Nov 21, 2008
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Wayne P.
Broker/Agent
San Francisco, CA

Request 2 to 5 years income and expense history. Make sure that the net operating income is at least 1.5 times you the debt service before you place an offer. Example: Monthly mortgage is $1,000.00 per month, your monthly NET operating income or your income after maintenance and expenses and property taxes should be no less than $1,500.00. This will minimize your risk and ensure you get a return.

Nov 21, 2008
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Eric W.
Owner/Investor
Billings, MT

My company provides phase one site assessments nationwide as wells as environmental insurace for your transactions. We'd love to work with you and your investors to speed the closing process. We get our phase ones completed quickly...not 3-4 weeks. Please contact me at your convenience.
Eric Wells
Point Consulting Group Inc
406-697-2486
www.pointconsultinggroupinc.com

Nov 22, 2008
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Eric W.
Owner/Investor
Billings, MT

My company provides phase one site assessments nationwide as wells as environmental insurace for your transactions. We'd love to work with you and your investors to speed the closing process. We get our phase ones completed quickly...not 3-4 weeks. I am a commercial lender by trade and 30 days is not enough time to accomplish the property due diligence such as; financial analysis, appraisal, structural inspections, phase one environmentals...ect.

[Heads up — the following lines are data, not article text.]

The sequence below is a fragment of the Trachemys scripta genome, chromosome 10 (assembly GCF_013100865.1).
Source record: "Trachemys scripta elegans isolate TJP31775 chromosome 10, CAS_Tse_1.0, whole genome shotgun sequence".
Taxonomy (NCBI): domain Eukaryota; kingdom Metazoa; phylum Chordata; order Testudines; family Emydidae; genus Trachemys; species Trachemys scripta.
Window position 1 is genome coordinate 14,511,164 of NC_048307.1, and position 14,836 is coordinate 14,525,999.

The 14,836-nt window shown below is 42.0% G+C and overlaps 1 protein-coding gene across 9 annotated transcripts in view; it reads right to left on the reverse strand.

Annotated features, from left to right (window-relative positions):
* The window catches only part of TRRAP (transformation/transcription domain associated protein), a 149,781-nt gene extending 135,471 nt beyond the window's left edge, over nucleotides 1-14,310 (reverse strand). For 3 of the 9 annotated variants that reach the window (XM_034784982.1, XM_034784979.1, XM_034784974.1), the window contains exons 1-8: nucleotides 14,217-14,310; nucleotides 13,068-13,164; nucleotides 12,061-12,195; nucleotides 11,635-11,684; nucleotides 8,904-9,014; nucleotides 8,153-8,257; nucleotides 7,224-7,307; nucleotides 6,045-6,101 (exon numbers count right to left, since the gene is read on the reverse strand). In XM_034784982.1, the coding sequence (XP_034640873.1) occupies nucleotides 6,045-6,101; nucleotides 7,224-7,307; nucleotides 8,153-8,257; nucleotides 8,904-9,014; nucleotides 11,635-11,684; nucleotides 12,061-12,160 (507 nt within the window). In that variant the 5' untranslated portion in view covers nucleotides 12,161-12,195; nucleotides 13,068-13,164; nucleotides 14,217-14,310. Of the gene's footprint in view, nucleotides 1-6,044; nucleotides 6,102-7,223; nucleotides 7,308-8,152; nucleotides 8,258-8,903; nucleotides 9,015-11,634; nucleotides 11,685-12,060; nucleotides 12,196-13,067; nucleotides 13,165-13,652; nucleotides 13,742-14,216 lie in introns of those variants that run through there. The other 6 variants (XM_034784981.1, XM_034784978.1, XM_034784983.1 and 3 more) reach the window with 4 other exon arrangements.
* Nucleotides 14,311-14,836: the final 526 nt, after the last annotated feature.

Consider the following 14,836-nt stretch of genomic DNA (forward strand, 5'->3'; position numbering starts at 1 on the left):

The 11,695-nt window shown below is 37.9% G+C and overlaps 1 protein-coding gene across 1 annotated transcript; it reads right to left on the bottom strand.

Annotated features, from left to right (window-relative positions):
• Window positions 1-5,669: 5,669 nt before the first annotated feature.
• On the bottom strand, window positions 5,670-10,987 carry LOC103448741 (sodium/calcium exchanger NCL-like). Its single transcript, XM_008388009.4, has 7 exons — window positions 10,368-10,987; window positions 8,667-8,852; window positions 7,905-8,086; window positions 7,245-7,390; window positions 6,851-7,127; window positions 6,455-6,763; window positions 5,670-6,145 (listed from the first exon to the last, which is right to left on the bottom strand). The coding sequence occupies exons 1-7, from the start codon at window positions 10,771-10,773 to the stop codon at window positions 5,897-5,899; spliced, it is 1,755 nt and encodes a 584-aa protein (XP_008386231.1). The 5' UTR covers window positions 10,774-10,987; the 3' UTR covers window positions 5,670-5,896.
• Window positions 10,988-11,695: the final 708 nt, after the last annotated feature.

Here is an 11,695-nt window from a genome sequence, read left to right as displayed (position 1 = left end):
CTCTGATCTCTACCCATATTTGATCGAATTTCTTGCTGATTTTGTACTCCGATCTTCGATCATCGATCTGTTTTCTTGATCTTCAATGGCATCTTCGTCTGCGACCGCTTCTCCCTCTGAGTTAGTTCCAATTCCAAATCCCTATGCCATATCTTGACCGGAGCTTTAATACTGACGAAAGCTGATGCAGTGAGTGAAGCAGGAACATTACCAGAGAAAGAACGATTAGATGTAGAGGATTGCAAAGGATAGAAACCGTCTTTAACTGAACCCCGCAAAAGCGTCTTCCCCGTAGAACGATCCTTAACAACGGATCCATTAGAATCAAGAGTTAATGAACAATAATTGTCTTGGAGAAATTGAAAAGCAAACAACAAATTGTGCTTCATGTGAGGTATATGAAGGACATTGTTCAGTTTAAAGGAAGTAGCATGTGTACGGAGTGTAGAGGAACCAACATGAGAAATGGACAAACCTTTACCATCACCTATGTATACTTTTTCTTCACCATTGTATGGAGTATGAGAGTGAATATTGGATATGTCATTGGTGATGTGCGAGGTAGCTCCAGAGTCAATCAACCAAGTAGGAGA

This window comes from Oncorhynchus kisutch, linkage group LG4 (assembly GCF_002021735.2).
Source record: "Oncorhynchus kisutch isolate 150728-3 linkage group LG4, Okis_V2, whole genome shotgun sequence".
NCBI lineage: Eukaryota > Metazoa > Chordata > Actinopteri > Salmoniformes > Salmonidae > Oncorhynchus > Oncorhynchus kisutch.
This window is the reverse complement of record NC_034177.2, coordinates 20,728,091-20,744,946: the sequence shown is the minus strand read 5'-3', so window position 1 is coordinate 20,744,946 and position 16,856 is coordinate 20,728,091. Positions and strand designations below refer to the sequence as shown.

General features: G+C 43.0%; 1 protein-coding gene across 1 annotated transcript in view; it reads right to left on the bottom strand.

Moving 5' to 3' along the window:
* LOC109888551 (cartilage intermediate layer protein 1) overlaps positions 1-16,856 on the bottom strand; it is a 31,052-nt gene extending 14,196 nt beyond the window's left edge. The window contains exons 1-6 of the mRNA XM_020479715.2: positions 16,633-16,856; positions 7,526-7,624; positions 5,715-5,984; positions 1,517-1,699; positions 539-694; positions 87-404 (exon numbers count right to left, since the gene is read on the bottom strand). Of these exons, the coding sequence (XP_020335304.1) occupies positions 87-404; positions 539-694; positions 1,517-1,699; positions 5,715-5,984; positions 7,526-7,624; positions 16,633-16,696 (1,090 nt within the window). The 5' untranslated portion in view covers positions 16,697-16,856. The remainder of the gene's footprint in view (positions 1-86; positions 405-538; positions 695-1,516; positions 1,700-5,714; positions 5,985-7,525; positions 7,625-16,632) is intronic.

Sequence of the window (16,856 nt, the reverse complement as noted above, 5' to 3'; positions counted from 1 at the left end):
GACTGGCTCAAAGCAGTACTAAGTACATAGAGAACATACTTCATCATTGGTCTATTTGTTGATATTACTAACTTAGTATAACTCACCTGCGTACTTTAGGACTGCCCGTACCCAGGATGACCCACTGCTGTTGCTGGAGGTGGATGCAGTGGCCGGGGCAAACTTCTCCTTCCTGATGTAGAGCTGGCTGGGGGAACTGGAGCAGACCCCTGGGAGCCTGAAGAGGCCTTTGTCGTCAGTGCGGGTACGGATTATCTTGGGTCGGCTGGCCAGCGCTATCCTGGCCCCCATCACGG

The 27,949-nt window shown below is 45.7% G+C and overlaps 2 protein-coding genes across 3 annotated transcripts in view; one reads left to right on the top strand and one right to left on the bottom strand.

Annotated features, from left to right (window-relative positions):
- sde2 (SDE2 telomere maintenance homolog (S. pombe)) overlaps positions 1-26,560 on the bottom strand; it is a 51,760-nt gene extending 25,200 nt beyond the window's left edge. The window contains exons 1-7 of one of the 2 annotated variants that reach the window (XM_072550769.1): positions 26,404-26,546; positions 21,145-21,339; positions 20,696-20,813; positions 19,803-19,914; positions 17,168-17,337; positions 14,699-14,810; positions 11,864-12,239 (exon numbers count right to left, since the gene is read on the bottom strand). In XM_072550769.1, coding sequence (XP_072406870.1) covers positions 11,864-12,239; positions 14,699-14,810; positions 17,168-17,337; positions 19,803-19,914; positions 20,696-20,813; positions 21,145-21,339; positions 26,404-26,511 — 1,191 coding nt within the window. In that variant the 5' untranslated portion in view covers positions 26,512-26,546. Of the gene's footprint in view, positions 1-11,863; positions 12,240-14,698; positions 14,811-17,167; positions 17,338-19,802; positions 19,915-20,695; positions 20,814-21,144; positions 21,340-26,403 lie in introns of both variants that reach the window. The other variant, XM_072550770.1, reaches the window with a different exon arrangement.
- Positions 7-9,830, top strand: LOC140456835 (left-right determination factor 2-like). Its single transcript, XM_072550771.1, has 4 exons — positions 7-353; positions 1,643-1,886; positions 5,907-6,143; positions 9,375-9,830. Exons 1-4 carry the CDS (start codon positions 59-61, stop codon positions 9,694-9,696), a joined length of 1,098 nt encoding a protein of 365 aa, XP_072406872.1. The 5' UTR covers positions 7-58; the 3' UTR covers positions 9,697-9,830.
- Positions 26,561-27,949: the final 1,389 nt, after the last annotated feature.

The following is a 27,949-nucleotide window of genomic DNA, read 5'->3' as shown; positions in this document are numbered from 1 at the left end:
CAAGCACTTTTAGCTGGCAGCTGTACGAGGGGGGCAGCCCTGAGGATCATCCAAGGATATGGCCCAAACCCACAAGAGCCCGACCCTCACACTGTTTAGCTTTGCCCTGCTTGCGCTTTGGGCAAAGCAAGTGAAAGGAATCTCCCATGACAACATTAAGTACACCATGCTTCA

Please contact me at your convenience.
Eric Wells
Point Consulting Group Inc
406-697-2486
www.pointconsultinggroupinc.com

Nov 22, 2008
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Glen W.
Lender/Mortgage Broker
Atlanta, GA

good questions. First and foremost, proceed with caution if the property owner cannot provide good financial records. Check to see what is individually metered and what is paid for by the owner. If I were evaluating the property, I would physically look at the meters and ensure it was clear which meter belonged to which unit. Ask for copies of utility statements as well. One other tip, even if the property is 100% leased and also managed by the owner, a vacancy factor must be included in the valuation dependendent on the market. Good luck with the transaction. Below I put a link to how we (hard money lenders) evaluate property.

Nov 24, 2008
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Carlos V.
Owner/Investor
Dallas, TX

Jack, go to www.themultifamilymentor.com and you will get a free report, also visit www.themultifamilymentor.com/blog to get more information. I am always putting videos and answering questions from there. To your success,

Nov 26, 2008